“Have you been down to the confluence?” McGrath asks.
“Oh, I didn’t know you have access here.”
“I’ve often seen different birds there, including a peregrine falcon.” Bald eagles have also been sighted.
Back in my car, I follow McGrath’s directions down a gravel road and a turn to a parking area at Confluence Point State Park. With spotting scope over my shoulder, I follow the path over a berm and then along the Missouri River shore. At the confluence, a concrete walkway leads down to the point at which Missouri’s powerful waters force their way into the Mississippi. These two largest rivers in North America, as measured by length and drainage area, nearly two million square miles, roil together literally at my feet.
The wind is ripping across the point, so I pull my hood up as I look to the right where the Lewis and Clark Expedition began its journey up the Missouri River. Across the Missouri, the Columbia Bottom Conservation Area provides additional habitat for this IBA. The Missouri River wraps around the Conservation Area on the north and northeast as it joins the Mississippi, which forms the southeastern border of the area. The conservation area of 4,318 acres was designated in 1997. A viewing platform within the area provides a scene of the confluence from the other side of the Missouri.
North on the western leg of the Great River Road in Missouri, I enter the town of Hannibal and am pleased to see the community has not become too spoiled as a tourist destination. Boyhood home of Mark Twain, Hannibal is an obligatory stop on an exploration of the Mississippi River. Twain is inextricably linked with the history of the river, if for no other reason than his memoir, Life on the Mississippi.
Twain used his boyhood in Hannibal on the banks of the Mississippi for the setting and characters in his two most famous books, The Adventures of Tom Sawyer and Adventures of Huckleberry Finn. I found that Twain lived up to his reputation as a humorist, for I laughed out loud at rereading these many years after having mostly forgotten the stories.
On his return to the river, recounted in Life on the Mississippi, Twain says,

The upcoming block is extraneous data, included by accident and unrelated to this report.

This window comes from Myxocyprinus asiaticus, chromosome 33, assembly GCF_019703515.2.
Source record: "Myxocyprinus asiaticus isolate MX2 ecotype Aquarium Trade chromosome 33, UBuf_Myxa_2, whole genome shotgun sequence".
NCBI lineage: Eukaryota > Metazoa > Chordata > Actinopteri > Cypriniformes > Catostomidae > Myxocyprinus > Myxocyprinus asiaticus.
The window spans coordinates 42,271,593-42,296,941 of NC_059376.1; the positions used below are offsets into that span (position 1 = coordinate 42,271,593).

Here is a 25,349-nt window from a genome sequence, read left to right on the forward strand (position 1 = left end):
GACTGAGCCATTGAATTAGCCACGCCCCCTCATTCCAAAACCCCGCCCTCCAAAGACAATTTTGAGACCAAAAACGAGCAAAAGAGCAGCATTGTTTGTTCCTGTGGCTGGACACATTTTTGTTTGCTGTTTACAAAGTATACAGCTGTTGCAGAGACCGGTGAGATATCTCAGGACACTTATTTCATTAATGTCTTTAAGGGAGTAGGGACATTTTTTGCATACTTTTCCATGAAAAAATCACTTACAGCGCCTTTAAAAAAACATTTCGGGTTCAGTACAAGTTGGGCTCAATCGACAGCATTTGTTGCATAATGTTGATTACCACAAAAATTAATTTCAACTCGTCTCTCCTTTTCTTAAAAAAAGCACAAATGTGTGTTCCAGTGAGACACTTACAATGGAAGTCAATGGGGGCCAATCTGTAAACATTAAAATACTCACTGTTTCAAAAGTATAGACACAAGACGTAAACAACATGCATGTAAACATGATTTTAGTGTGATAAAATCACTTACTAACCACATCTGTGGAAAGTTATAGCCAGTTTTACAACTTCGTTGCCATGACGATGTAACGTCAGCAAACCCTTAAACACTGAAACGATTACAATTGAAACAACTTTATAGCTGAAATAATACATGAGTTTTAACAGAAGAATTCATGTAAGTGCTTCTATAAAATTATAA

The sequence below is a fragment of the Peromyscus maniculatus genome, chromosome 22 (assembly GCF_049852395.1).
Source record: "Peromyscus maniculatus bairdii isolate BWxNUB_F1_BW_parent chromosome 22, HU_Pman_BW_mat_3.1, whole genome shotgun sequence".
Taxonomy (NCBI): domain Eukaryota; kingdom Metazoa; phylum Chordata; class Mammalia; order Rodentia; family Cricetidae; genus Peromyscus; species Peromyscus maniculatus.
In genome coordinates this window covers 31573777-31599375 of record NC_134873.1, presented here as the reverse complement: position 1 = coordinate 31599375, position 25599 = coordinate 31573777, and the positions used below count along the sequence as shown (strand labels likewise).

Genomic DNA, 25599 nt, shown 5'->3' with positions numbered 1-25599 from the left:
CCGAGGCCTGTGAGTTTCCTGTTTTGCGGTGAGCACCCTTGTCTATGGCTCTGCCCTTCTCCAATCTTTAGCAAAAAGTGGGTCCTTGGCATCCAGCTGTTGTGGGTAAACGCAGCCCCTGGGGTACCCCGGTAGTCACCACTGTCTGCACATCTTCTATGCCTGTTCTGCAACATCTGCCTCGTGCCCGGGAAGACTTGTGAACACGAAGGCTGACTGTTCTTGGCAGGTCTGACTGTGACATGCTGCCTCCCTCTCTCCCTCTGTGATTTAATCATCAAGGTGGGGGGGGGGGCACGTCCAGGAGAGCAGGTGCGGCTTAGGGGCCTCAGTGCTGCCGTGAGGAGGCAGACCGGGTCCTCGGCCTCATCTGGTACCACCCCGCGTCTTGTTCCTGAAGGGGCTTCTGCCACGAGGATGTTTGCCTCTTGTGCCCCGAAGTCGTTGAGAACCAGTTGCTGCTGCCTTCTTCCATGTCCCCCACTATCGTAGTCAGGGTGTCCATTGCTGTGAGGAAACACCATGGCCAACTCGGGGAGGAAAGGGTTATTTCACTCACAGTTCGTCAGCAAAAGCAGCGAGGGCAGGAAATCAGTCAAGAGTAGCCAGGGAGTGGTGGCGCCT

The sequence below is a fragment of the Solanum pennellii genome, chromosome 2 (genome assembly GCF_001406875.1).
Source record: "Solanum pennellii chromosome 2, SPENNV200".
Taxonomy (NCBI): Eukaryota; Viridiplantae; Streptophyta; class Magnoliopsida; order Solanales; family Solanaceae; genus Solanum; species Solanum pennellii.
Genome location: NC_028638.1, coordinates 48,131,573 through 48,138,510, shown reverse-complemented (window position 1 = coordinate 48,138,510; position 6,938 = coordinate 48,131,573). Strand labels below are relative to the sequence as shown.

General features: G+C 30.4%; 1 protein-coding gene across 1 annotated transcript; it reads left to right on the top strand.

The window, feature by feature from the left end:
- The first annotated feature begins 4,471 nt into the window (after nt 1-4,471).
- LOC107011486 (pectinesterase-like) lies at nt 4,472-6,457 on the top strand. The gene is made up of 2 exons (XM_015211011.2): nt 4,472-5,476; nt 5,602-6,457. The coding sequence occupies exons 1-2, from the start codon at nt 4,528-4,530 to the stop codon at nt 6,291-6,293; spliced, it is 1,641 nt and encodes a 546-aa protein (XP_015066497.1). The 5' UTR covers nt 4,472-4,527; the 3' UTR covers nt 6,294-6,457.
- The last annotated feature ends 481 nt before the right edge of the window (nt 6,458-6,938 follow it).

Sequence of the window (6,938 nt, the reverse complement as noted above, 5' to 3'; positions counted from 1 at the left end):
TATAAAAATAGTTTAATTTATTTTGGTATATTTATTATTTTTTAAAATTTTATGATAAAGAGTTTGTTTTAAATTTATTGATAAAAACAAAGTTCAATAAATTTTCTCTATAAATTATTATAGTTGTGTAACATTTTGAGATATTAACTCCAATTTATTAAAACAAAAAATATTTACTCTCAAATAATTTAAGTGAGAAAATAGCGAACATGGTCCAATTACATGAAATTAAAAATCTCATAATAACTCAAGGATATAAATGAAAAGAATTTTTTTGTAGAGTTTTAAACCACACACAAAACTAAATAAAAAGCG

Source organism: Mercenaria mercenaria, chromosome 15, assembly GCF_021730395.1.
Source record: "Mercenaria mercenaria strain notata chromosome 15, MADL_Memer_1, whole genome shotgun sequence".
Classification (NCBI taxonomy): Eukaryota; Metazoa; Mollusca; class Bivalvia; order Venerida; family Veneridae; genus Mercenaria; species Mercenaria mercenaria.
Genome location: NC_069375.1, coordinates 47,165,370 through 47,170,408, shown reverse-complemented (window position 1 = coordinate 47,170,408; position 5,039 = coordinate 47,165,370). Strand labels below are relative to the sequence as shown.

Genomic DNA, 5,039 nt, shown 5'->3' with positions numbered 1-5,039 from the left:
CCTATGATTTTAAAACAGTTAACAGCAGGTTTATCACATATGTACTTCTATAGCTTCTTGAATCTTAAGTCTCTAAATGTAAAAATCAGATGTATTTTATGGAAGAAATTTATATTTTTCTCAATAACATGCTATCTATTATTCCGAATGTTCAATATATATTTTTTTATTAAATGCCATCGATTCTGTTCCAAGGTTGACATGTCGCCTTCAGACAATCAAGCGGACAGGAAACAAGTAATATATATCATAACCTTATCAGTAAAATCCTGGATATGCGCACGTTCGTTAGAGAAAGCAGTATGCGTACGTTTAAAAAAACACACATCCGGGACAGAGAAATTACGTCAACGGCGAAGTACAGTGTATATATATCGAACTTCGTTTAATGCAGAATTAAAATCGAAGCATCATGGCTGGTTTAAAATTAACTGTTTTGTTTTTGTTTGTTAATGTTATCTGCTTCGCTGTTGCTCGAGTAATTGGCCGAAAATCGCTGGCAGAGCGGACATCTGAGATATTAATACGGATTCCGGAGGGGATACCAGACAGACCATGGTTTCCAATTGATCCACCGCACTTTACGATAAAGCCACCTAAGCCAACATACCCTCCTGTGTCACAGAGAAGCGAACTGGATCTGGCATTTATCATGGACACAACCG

The only notion of the town that remained in my mind was the memory of it as I had known it when I first quitted it twenty-nine years ago. That picture of it was still as clear and vivid to me as a photograph. I stepped ashore with the feeling of one who returns out of a dead-and-gone generation. … I saw the new houses—saw them plainly enough—but they did not affect the older picture in my mind, for through their solid bricks and mortar I saw the vanished houses, which had formerly stood there, with perfect distinctness. (Climbing a hill for a view of the town) The whole town lay spread out below me then, and I could mark and fix every locality, every detail. Naturally, I was a good deal moved. I said, ‘Many of the people I once knew in this tranquil refuge of my childhood are now in heaven; some, I trust, are in the other place.’
In Hannibal, I wander through the white clapboard house that was the family’s home, with the whitewashed fence outside that figured in Tom Sawyer’s story. Across the street is the “Becky Thatcher” house, actually the home of Laura Hawkins, the childhood friend of Twain who became Becky in Tom’s adventures.
Twain ran into an “old gentleman” on a walk through town and asked him about several of Twain’s former acquaintances. After getting several reports, “I named, with emotion, one of my early sweethearts.” The man replied, “She is all right. Been married three times; buried two husbands, divorced from the third, and I hear she is getting ready to marry an old fellow out in Colorado somewhere. She’s got children scattered around here and there, most everywheres.”
“After asking after such other folk as I could call to mind, I finally inquired about MYSELF:”
“Oh, he succeeded well enough—another case of damned fool. …”
“It was with much satisfaction that I recognized the wisdom of having told this candid gentleman, in the beginning, that my name was Smith.”
The Wisconsin town of Prairie du Chien sits above the many islands and river channels of the Upper Mississippi River National Fish and Wildlife Refuge that’s at the center of the Driftless Area. The refuge encompasses the largest floodplain habitat in the lower U.S. and so serves as one of the most important stopovers for migrating birds on the Mississippi Flyway. More than 300 bird species have been documented on the refuge, 269 species frequent the area, while 30 plus “accidentals” have been reported that are not normally found on the refuge. During spring and fall migrations, pelicans, herons and egrets, swans, geese, ducks fill the air and sail on the river’s waters, along with the occasional sandhill crane and numerous shorebirds, gulls, and terns. The refuge boasts 250+ eagle nests and perhaps 5,000 heron and egret nests in 15 or more rookeries.